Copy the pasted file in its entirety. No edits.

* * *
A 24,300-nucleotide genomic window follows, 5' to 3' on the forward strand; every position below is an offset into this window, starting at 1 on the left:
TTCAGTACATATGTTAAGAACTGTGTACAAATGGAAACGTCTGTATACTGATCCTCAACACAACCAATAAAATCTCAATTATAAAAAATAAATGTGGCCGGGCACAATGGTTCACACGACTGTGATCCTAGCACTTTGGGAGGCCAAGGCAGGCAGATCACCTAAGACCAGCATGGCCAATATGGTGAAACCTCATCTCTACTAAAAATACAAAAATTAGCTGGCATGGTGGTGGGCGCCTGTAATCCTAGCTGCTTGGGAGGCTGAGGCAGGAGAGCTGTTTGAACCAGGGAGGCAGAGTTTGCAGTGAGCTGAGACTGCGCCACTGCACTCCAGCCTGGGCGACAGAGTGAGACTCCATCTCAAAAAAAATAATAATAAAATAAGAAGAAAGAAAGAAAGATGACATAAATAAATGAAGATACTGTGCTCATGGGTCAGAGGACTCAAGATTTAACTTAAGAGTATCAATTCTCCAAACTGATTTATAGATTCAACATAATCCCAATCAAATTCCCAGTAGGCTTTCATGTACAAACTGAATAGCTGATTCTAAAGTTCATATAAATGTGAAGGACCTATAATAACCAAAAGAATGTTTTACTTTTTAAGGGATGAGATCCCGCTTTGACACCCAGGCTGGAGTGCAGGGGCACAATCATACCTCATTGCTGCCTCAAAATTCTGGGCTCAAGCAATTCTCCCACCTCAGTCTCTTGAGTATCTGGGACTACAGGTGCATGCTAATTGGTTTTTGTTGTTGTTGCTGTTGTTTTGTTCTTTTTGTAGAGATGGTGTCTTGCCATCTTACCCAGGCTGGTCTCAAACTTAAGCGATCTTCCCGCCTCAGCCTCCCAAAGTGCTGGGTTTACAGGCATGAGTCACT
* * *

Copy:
A 24,300-nucleotide genomic window follows, 5' to 3' on the forward strand; every position below is an offset into this window, starting at 1 on the left:
TTCAGTACATATGTTAAGAACTGTGTACAAATGGAAACGTCTGTATACTGATCCTCAACACAACCAATAAAATCTCAATTATAAAAAATAAATGTGGCCGGGCACAATGGTTCACACGACTGTGATCCTAGCACTTTGGGAGGCCAAGGCAGGCAGATCACCTAAGACCAGCATGGCCAATATGGTGAAACCTCATCTCTACTAAAAATACAAAAATTAGCTGGCATGGTGGTGGGCGCCTGTAATCCTAGCTGCTTGGGAGGCTGAGGCAGGAGAGCTGTTTGAACCAGGGAGGCAGAGTTTGCAGTGAGCTGAGACTGCGCCACTGCACTCCAGCCTGGGCGACAGAGTGAGACTCCATCTCAAAAAAAATAATAATAAAATAAGAAGAAAGAAAGAAAGATGACATAAATAAATGAAGATACTGTGCTCATGGGTCAGAGGACTCAAGATTTAACTTAAGAGTATCAATTCTCCAAACTGATTTATAGATTCAACATAATCCCAATCAAATTCCCAGTAGGCTTTCATGTACAAACTGAATAGCTGATTCTAAAGTTCATATAAATGTGAAGGACCTATAATAACCAAAAGAATGTTTTACTTTTTAAGGGATGAGATCCCGCTTTGACACCCAGGCTGGAGTGCAGGGGCACAATCATACCTCATTGCTGCCTCAAAATTCTGGGCTCAAGCAATTCTCCCACCTCAGTCTCTTGAGTATCTGGGACTACAGGTGCATGCTAATTGGTTTTTGTTGTTGTTGCTGTTGTTTTGTTCTTTTTGTAGAGATGGTGTCTTGCCATCTTACCCAGGCTGGTCTCAAACTTAAGCGATCTTCCCGCCTCAGCCTCCCAAAGTGCTGGGTTTACAGGCATGAGTCACT